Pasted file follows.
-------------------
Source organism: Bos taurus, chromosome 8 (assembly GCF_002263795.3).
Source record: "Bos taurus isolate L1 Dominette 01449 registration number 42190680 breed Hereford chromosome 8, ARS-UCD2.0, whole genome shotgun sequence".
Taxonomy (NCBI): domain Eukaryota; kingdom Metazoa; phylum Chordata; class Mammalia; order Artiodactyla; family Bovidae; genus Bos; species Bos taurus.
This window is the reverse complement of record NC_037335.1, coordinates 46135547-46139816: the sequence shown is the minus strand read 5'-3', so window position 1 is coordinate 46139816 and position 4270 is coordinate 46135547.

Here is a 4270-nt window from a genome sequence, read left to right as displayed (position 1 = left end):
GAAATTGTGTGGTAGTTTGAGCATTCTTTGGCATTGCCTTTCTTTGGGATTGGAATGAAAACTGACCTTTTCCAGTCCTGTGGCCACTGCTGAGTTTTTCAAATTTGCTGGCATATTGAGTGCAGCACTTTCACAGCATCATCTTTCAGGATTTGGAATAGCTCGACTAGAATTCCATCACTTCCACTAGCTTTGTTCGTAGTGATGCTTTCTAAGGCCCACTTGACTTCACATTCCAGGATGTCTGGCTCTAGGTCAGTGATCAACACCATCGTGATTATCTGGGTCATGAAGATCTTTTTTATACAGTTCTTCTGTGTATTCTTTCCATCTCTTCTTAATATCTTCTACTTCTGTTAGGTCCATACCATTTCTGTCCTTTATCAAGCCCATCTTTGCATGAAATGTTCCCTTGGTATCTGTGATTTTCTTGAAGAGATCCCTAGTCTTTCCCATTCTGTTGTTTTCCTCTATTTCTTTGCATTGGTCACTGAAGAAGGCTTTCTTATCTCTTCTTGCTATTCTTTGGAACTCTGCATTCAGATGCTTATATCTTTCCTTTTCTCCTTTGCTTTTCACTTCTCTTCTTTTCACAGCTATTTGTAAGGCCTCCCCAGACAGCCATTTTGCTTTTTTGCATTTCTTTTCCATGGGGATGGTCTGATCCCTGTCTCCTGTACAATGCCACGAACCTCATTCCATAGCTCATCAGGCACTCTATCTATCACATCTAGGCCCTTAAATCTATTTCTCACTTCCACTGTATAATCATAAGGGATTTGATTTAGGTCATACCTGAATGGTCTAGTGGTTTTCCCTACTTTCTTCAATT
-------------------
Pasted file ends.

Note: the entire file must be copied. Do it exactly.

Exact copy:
Source organism: Bos taurus, chromosome 8 (assembly GCF_002263795.3).
Source record: "Bos taurus isolate L1 Dominette 01449 registration number 42190680 breed Hereford chromosome 8, ARS-UCD2.0, whole genome shotgun sequence".
Taxonomy (NCBI): domain Eukaryota; kingdom Metazoa; phylum Chordata; class Mammalia; order Artiodactyla; family Bovidae; genus Bos; species Bos taurus.
This window is the reverse complement of record NC_037335.1, coordinates 46135547-46139816: the sequence shown is the minus strand read 5'-3', so window position 1 is coordinate 46139816 and position 4270 is coordinate 46135547.

Here is a 4270-nt window from a genome sequence, read left to right as displayed (position 1 = left end):
GAAATTGTGTGGTAGTTTGAGCATTCTTTGGCATTGCCTTTCTTTGGGATTGGAATGAAAACTGACCTTTTCCAGTCCTGTGGCCACTGCTGAGTTTTTCAAATTTGCTGGCATATTGAGTGCAGCACTTTCACAGCATCATCTTTCAGGATTTGGAATAGCTCGACTAGAATTCCATCACTTCCACTAGCTTTGTTCGTAGTGATGCTTTCTAAGGCCCACTTGACTTCACATTCCAGGATGTCTGGCTCTAGGTCAGTGATCAACACCATCGTGATTATCTGGGTCATGAAGATCTTTTTTATACAGTTCTTCTGTGTATTCTTTCCATCTCTTCTTAATATCTTCTACTTCTGTTAGGTCCATACCATTTCTGTCCTTTATCAAGCCCATCTTTGCATGAAATGTTCCCTTGGTATCTGTGATTTTCTTGAAGAGATCCCTAGTCTTTCCCATTCTGTTGTTTTCCTCTATTTCTTTGCATTGGTCACTGAAGAAGGCTTTCTTATCTCTTCTTGCTATTCTTTGGAACTCTGCATTCAGATGCTTATATCTTTCCTTTTCTCCTTTGCTTTTCACTTCTCTTCTTTTCACAGCTATTTGTAAGGCCTCCCCAGACAGCCATTTTGCTTTTTTGCATTTCTTTTCCATGGGGATGGTCTGATCCCTGTCTCCTGTACAATGCCACGAACCTCATTCCATAGCTCATCAGGCACTCTATCTATCACATCTAGGCCCTTAAATCTATTTCTCACTTCCACTGTATAATCATAAGGGATTTGATTTAGGTCATACCTGAATGGTCTAGTGGTTTTCCCTACTTTCTTCAATT